The world's first two-way travel bubble, which will allow a quarantine-free air route between Hong Kong and Singapore, is set to go ahead next month in November. According to a statement by the Hong Kong government, this is due to similar successes in containing the pandemic, and relatively low case numbers in both cities. The highly-anticipated travel bubble will have no restrictions placed on the purpose of the trip and will not require travellers to undergo the mandatory 14-day quarantine. They must, however, provide a negative test PCR (polymerase chain reaction) result for the virus 72 hours prior to departure in both regions, and fly only on designated flights.
The Hong Kong government also revealed today that the Airport Authority will begin trialling a rapid test for the coronavirus this week. So far, the current situation has forced travellers to wait for up to eight hours at the airport for a test result, with some having to stay the night as they wait. The effectiveness of this rapid test will determine whether or not it can be eventually used for arriving travellers in the future. Also, four test centres will be set up in specific areas of the city including Hong Kong Island, Kowloon, New Territories East and New Territories West to better handle any potential outbreaks. Travellers that want to get tested at these centres before they fly will need to pay for the tests themselves.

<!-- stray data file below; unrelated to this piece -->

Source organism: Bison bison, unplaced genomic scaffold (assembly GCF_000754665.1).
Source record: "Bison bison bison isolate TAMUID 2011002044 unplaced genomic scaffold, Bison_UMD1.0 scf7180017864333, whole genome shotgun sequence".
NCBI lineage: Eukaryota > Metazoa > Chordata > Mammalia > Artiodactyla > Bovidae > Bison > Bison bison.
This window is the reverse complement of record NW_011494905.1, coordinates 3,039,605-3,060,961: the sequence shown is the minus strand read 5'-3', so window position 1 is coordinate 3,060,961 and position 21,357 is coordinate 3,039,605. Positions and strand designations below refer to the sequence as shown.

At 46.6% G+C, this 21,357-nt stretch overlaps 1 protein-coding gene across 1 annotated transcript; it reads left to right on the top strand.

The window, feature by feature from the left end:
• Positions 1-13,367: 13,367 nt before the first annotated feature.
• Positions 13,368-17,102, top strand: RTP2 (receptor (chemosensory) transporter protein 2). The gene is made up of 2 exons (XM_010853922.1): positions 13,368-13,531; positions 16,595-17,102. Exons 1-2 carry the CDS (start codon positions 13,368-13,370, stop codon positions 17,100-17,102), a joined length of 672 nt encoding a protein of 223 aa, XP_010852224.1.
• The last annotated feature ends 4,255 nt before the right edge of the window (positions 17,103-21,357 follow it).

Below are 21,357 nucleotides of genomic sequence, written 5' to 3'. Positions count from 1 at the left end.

Since March, almost all non-Hong Kong residents coming from overseas has been banned from entering the city. Meanwhile, all visitors travelling in from mainland China, Taiwan, or Macau (who have not been to any other country or region in the past 14 days) has had to go through a 14-day quarantine. Now, the government has revealed plans to allow Hong Kong residents to return from mainland China, subject to a restricted quota and tests, without the need to quarantine at all. Two border checkpoints will reopen to carry this out: the Hong Kong-Zhuhai-Macau Bridge and Shenzhen Bay.
With the local travel industry suffering greatly this year, and a huge amount of jobs lost already, this seems like a good first step in the recovery of Hong Kong tourism. However, others have also commented that the cost of PCR tests are too high and may discourage travellers, with tests in Hong Kong's ranging from $300 to over $1,000, and tests in Singapore costing approximately $1,712.
For those that are planning travel to Singapore, check out our local's guide to the best places to eat, drink and shop in Singapore today.
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